I then put a second painstaking coat of dyes on the entire belt and cleaned it again with the Lexol. It looked only slightly better than it did in the picture above, but since painting the separate colors was such a pain, I decided it was good enough.

I covered the back of the belt in the dark brown. The Lexol didn't take off as much of the dye from the back (the rough "flesh side" instead of the smooth "skin side").

Here is how it looked after the second coat and cleaning (and hole punching):

Dyeing to Finish

I used Tandy Carnauba Creme as the finish for the belt. It's basically a blend of waxes in a water base. You smooth it on using a soft cloth (I've been using cut-up pieces of a worn out t-shirt). When the creme dries, you buff it with more cloth until the leather shines. When I was applying the creme, I found that quite a bit more dye came off onto the cloth. Just a little more dye comes off during the buffing stage, though (whew!).

I did find that the most finely-textured (stippled) parts of the belt design still showed little white spots of wax after the buffing with cloth. An old soft toothbrush in a gentle circular motion worked for those.

Here is the final belt. Not that I'm keeping score, but this one probably took me 30-40 hours to make (instead of 8 hours each for the blue and brown ones). Carving and tooling the pattern for this belt definitely took longer, but the big timesink came with the careful multiple coats of multiple colors.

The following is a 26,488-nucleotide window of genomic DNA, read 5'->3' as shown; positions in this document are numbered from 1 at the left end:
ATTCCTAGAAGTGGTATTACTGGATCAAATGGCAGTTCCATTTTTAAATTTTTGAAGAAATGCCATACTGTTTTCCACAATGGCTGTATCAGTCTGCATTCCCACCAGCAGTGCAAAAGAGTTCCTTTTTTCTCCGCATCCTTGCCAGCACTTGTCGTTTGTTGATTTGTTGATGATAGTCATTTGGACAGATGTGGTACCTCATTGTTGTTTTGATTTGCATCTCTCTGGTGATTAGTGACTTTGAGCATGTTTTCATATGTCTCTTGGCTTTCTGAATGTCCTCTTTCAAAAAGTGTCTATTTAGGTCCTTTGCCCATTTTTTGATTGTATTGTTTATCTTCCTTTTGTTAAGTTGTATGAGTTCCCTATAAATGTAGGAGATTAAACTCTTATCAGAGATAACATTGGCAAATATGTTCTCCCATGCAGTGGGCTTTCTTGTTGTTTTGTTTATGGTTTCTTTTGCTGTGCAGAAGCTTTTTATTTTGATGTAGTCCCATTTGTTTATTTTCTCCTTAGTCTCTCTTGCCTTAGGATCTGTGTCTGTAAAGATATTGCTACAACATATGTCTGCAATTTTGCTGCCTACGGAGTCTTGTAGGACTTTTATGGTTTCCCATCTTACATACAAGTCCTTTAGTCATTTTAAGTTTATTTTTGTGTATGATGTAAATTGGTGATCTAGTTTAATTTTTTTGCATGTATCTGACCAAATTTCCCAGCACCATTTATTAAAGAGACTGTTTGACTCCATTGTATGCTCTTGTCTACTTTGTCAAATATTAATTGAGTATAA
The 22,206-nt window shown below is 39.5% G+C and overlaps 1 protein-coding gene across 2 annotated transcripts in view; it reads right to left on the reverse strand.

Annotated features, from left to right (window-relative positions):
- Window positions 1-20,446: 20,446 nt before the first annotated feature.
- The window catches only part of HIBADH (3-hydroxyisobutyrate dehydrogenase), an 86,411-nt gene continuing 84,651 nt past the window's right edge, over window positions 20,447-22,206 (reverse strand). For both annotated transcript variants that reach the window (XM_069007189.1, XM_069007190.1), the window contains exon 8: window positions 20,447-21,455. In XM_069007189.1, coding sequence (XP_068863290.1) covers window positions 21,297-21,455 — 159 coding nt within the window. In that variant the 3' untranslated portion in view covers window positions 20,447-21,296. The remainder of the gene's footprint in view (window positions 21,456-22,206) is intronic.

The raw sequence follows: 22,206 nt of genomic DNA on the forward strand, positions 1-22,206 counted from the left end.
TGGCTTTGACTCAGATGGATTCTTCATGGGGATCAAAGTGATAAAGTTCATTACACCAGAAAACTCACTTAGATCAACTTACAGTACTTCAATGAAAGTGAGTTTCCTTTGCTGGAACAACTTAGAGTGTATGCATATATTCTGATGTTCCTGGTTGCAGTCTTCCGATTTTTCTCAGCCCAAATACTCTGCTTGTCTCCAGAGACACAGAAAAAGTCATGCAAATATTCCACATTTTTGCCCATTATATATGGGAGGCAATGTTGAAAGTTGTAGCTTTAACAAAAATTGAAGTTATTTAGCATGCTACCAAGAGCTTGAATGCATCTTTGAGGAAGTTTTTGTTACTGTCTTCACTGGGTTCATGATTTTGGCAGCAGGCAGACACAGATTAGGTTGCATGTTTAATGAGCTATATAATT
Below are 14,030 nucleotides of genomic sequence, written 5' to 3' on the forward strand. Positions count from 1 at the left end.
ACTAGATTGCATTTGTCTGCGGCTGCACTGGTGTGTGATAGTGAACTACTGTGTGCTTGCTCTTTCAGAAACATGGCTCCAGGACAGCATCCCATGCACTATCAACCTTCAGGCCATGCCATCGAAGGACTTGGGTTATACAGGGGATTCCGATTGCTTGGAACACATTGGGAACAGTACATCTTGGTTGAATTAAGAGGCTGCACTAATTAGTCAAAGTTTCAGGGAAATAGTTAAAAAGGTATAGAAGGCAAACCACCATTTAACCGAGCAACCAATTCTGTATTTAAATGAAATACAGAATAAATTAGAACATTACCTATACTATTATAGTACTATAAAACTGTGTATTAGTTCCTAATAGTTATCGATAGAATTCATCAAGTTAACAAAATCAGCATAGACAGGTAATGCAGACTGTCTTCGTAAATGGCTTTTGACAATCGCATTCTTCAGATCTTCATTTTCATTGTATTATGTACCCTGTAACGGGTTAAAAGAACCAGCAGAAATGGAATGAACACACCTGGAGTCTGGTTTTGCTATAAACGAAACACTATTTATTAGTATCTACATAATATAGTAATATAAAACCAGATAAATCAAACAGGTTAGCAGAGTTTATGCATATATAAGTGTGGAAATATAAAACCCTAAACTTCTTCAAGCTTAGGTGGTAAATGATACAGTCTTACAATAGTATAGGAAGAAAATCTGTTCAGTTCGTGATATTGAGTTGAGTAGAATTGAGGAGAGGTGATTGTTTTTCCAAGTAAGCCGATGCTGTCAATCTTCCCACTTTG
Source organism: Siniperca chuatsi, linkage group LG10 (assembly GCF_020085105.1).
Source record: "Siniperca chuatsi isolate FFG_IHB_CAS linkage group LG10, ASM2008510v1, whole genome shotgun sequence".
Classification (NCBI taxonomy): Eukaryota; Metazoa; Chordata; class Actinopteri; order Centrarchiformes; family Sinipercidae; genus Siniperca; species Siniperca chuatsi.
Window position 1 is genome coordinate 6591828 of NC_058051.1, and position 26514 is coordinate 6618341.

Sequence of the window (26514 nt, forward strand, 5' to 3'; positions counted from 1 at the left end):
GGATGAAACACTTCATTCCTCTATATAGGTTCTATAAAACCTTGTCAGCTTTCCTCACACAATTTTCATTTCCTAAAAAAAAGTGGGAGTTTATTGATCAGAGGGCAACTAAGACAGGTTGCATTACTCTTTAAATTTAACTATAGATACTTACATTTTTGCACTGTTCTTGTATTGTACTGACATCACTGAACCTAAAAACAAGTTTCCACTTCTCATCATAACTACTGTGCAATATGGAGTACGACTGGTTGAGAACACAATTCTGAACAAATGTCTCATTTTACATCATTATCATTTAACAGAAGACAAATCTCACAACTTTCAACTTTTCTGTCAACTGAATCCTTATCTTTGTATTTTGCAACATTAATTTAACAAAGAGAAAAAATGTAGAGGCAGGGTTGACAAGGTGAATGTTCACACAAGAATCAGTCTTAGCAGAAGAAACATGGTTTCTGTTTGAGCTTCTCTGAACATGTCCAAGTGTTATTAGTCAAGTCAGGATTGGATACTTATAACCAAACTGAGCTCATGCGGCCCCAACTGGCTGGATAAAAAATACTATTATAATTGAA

In general, I'm not particularly happy with the way the colors came out. The purple looks more like pink, and the whole thing is a little too "distressed"-looking for my tastes. But my daughter cheerfully snatched it up and carted it off before I could change my mind about giving it to her, so I guess it's good by definition!

Solvent Salvation

California, where I live, has imposed a lot of environmental restrictions on volatile organic compounds (VOCs), that is, all the really useful and effective (and harmful) solvents. This means that many manufacturers have had to reformulate dyes, paints, and such to eliminate or lower their use of the "bad" solvents. Tandy's Eco-Flo dyes and other products are the water-based response to lowering the VOCs.

The "old-timers" who hang out and do their leather work together on Saturday mornings at the local Tandy store shake their heads sadly and say that it's just not like the good old days where you could dye your leather and get a good high at the same time. Well, they don't really say that, but the old solvents were very good at carrying dyes deep into the leather, and water, while the ultimate solvent of life, just isn't quite so good for leather dye. They do say the new dyes just don't work quite so well as the old versions. But that's life in California, and clean air is definitely a good cause.

Lacey Investigates

Lacey is pretty diligent about investigating objects left on the kitchen floor. Food? Treats? Toys? Those nasty VOCs?

Nope, no VOC problem here. A few treats would be nice, though...